Inequalities among research staff do not figure in public speech and scientific writings, because such explication would—just like drawing attention to participants’ vital needs and researchers’ resources—infringe the postulate of “equality-in-difference” (as opposed to the recognition of unequal conditions and same human needs): Persons are (legally) equal but belong to different places and economic (and medical) orders, limiting the possibility of comparison. For local scientific workers, the difference between expatriate staff and themselves is tangible, historically rooted, within the shared space of the city: hence, the quip about the “ghetto” above. For short-term “expatriate” staff like myself, by contrast, the situation is less obvious: I am not compelled to compare my relative wealth with that of my local colleague, because on some level I do not consider myself part of the city, nor do I necessarily experience the city as a shared polity (unlike my colonial predecessors might have done); instead, I measure myself by the living standards of my “real” home, say, a middle-class neighborhood in a distant European city, where I pay off my mortgage. Thanks to this fiction, I can stick to the idea of scientific collaboration as a link between different equals and between distant places—rather than situating it within a shared, contested, social space. The segmentation within the city, and in the trial community, is framed within larger, “global,” geographies, which, on account of their scale, are perceived as beyond the reach of powerless scientists.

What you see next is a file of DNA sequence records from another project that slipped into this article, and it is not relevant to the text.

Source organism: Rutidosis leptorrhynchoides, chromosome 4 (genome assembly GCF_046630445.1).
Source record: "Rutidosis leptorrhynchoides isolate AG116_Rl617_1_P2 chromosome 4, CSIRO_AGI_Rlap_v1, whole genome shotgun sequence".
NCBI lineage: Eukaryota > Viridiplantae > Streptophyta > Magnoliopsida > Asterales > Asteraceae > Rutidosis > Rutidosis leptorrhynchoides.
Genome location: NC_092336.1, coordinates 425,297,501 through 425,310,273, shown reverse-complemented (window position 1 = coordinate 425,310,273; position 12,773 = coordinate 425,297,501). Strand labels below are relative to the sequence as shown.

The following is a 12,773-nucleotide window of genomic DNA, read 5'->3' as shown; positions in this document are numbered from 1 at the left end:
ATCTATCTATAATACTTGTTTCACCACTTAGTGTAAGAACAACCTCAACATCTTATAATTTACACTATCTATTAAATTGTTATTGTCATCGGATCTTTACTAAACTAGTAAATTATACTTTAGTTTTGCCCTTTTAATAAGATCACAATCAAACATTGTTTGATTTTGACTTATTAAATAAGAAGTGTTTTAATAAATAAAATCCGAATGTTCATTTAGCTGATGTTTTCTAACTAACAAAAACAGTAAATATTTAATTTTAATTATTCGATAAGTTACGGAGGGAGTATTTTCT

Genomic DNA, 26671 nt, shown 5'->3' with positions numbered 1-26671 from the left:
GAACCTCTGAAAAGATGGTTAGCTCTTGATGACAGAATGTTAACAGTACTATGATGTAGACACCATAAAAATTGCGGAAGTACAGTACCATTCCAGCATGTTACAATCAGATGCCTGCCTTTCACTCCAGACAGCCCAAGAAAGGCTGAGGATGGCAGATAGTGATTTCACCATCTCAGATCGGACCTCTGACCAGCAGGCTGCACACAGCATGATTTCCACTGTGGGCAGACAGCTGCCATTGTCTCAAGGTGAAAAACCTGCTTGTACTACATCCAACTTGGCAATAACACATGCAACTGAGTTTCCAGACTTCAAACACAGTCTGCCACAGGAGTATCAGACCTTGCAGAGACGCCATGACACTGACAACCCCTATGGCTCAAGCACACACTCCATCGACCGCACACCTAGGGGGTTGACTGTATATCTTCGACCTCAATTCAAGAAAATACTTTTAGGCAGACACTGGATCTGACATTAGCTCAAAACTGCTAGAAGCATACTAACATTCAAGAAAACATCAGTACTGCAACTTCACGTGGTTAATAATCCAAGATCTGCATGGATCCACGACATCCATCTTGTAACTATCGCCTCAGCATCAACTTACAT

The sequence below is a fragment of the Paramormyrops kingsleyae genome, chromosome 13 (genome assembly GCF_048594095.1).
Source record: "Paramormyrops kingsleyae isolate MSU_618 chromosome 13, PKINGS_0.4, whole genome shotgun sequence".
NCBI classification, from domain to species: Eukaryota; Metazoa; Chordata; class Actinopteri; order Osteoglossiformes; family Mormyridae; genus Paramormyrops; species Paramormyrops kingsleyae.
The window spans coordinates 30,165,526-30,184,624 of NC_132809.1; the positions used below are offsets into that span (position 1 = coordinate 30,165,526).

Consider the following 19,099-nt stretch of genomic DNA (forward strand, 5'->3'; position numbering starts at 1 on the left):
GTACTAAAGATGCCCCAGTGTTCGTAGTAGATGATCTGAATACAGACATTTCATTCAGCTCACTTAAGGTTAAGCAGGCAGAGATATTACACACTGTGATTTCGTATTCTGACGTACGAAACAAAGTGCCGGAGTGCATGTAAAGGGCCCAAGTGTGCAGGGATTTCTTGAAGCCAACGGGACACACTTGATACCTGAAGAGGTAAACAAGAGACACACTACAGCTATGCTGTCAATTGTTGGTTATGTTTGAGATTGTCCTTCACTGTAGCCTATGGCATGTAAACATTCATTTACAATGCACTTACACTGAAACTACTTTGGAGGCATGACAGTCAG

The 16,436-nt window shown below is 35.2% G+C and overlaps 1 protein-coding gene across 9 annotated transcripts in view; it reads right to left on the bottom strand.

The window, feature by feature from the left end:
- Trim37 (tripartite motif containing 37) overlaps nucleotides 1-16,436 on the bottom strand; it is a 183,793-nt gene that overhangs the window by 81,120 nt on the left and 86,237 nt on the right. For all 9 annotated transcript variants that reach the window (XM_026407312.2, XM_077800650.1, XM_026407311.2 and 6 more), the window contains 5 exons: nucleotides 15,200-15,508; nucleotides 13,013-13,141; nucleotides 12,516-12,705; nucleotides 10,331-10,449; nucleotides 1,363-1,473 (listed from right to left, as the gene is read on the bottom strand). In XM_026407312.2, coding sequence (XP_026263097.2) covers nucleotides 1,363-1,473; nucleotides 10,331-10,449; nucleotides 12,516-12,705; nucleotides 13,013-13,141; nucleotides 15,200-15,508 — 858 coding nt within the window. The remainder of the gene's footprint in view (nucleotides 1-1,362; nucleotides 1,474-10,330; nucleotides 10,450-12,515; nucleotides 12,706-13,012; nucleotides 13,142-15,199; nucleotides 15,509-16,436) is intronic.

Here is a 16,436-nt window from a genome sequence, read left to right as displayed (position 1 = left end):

The institutionalized aversion to articulations of inequality and diversity of interests is underscored by connotations of the word politics or political. Referring to something in this context as “political” implies that it is “tricky or dangerous,” charged with power issues, and, thus, best handled diplomatically by seniors; in the context of meetings, it might imply that it is best discussed in a smaller circle. By contrast, an individual or group among the local community or among staff that is deemed “political” may be seen as “troublesome.”19 Although the collaboration's senior staff, in principle, wishes for open debate and encourages junior staff and community members to “speak out,” this rendering of politics suggests that the conflicts of interest that inevitably arise from material inequalities are not necessarily considered a legitimate object of political contestation.
Not speaking about obvious inequalities between researchers of different origin is a way of unknowing them. This silence is accompanied, just as in the examples pertaining to research participants, by peculiar ways of speaking. The equivalent of “transport reimbursement” as a seemingly valueless transfer of value is here the “per diem” allotted, for example, to research staff for travel out of the station or to international conferences (see, e.g., Jordan Smith 2003; Ridde 2010).20 The designation of daily payments from the GHA to individual staff as “per diem” suggests that these allowances are equivalent to the costs of bodily sustenance for a day. However, for many lesser-paid local research workers, these are vital salary components—with per diems exceeding actual salaries. While their senior colleagues stay and eat in international conference hotels, local junior staff compete among themselves over who saves most of the per diem by staying with relatives or in less expensive accommodations and eating and drinking outside the conference venue. The tangible inequality in the daily life of these two kinds of conference participants—and, presumably, in their conference experience—appears here as “choice,” because, receiving a per diem, the local staff could choose to eat and drink in the international conference hotel (the same “voluntariness” as implied by the notion of “transport reimbursement”). Wider inequalities and dependencies are thereby silenced for the duration of the conference.